Analysis

Jim L. Mora: My close-up view of Mark Pattison's transformational journey to top of Seven Summits

Several years ago, my friend Mark Pattison was facing an exceptionally challenging period in his life.

A professional endeavor had failed. He was struggling in his marriage, one of his daughters, Emilia (who is also my goddaughter), was battling with a form of epilepsy and his father, Pat, had passed away. Mark found himself at a crossroads.

On his nightly walks around the neighborhood with his dog, Theo, he constantly reflected: "How did I get to this point?" That was until one night when he had a complete shift in his mindset, transitioning from "Why me?" to "OK, now what? How do I get back on track? How do I regain my sense of self-worth and motivation that has always helped me find success?"

Mark decided to set a goal so big he had no choice but to stretch himself physically, mentally and emotionally to his limits.

He was going to climb the Seven Summits.

That means ascending to the top of not one major mountain but seven, the highest point on each continent: Mount Kilimanjaro (Tanzania), Mount Elbrus (Russia), Mount Kosciuszko (Australia), Aconcagua (Argentina), Denali (Alaska), Vinson Massif (Antarctica) and Mount Everest (Nepal).

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Mark discussed his all-encompassing journey to the top of Everest, his seventh and final climb, for a feature that will air Tuesday on NFL Network's NFL 360 at 8 p.m. ET. But as his friend and training partner, I had an intimate view of how he was changed by that experience.

Having grown up in Washington together, the mountains are always where we feel the best. We enjoy the fresh air and the views while engaging in hours of "trail talk," working out life's highs and lows. Football has brought us great joy, for Mark as a player (NFL wide receiver from 1985 to '88) and me as a coach. As we have grown older, our passion for going uphill -- whether that's hiking, snowshoeing, skinning (uphill skiing) or climbing, and the internal competition that creates -- is what truly bonds us.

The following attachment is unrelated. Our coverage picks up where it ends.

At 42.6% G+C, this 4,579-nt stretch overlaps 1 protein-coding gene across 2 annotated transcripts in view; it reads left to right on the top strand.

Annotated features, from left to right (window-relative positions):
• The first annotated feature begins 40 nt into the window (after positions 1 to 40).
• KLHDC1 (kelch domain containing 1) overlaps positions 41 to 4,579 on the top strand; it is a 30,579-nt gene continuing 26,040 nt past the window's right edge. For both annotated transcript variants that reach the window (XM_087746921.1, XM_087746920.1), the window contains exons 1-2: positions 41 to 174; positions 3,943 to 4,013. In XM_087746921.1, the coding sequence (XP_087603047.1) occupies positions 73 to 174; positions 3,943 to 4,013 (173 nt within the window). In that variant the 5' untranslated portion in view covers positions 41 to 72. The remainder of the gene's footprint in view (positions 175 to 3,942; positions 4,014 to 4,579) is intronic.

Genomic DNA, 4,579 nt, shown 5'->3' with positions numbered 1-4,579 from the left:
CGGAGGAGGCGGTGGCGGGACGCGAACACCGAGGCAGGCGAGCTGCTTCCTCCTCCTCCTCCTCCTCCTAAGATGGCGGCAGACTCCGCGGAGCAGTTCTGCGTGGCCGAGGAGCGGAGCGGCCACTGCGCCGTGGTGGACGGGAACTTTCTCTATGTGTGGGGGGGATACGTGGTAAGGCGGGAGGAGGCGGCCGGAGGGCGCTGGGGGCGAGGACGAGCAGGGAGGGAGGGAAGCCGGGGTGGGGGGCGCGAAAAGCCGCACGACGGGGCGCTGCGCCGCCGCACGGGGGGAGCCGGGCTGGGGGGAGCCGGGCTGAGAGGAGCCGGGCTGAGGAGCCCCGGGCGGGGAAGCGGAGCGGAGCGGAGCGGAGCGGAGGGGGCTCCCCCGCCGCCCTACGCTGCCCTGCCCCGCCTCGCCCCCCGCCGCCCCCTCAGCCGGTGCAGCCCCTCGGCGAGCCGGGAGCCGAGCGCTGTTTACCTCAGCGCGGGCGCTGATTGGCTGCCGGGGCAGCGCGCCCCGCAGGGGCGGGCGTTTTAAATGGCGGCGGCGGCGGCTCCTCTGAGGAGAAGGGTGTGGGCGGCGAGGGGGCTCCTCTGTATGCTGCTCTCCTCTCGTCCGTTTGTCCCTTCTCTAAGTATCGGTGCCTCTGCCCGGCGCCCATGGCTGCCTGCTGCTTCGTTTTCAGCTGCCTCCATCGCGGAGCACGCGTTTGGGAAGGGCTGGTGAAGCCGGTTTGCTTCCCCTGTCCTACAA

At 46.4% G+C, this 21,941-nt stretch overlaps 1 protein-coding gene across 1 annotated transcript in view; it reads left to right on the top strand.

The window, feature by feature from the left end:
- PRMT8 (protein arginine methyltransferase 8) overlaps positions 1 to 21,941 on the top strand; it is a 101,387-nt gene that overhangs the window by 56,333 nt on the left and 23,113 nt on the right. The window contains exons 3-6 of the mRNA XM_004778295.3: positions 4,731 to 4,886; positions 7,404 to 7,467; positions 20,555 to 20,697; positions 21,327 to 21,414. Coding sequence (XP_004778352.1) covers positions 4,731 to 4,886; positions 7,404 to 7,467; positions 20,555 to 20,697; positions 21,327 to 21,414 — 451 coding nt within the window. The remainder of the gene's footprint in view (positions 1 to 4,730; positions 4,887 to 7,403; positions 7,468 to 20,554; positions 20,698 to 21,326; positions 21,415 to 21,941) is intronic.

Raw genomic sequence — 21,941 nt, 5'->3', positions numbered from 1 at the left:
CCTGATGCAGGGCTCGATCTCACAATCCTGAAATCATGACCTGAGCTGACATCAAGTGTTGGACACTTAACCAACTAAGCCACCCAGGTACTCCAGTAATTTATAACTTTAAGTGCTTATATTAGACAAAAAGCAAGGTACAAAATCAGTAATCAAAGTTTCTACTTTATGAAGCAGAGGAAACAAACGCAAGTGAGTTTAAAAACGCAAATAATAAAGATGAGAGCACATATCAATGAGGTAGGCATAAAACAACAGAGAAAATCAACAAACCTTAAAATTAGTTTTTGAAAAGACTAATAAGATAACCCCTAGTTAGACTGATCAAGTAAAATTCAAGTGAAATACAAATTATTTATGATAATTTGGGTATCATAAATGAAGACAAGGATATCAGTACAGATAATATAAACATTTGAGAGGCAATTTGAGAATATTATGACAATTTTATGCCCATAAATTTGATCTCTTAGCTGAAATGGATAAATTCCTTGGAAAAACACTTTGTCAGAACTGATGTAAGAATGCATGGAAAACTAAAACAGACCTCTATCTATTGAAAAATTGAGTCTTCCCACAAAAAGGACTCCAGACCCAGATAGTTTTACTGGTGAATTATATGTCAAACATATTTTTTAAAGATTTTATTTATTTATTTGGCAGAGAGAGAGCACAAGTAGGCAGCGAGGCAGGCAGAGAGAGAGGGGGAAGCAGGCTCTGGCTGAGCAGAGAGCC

Over the past 30-plus years, we've gone on thousands of hikes together (no, that's not an exaggeration). When Mark was in that tough stretch, there were few days when we weren't on a mountain. Summer or winter, it didn't matter -- we were going uphill.

Mark has always been very driven, the kind of quality you only see in the best of the best. When he decided to climb the Seven Summits, I had no doubt he would succeed. I knew he would make it. I knew he would find it in himself to overcome any and all obstacles he might encounter.

My belief in Mark was validated by how much I saw him put into training for every step along the way.

We've always been workout buddies, and although he rarely needed it, I did my best to push him, encourage him and help him through the sluggish days when he didn't quite feel up to it. My way of pushing him was a subtle kick to the heel when I felt him dragging while following him up a trail, or a simple step on the back of his ski as we skinned up the snow-covered mountains. I never spoke a word to him about it. It was just an unspoken reminder that he needed to push a little harder, move a little faster, focus a little more on the goal he had set and the work that had to be done to accomplish it.

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Early in our training, I noticed there was, at times, what I would describe as a selfish intensity to Mark. It wasn't a bad thing, to be clear, but he was so narrowly focused on the tallest mountain in the world and what it was going to take to reach the summit. He would rarely wait if someone was lagging on a hike, had little concern for anything or anyone who didn't support his goal, and was completely obsessed with his journey. We have climbed Idaho's Bald Mountain hundreds of times over the years. But I don't know if he ever learned the mountain and enjoyed its views. He was so fixated on getting to the top that he rarely looked up to enjoy the climb.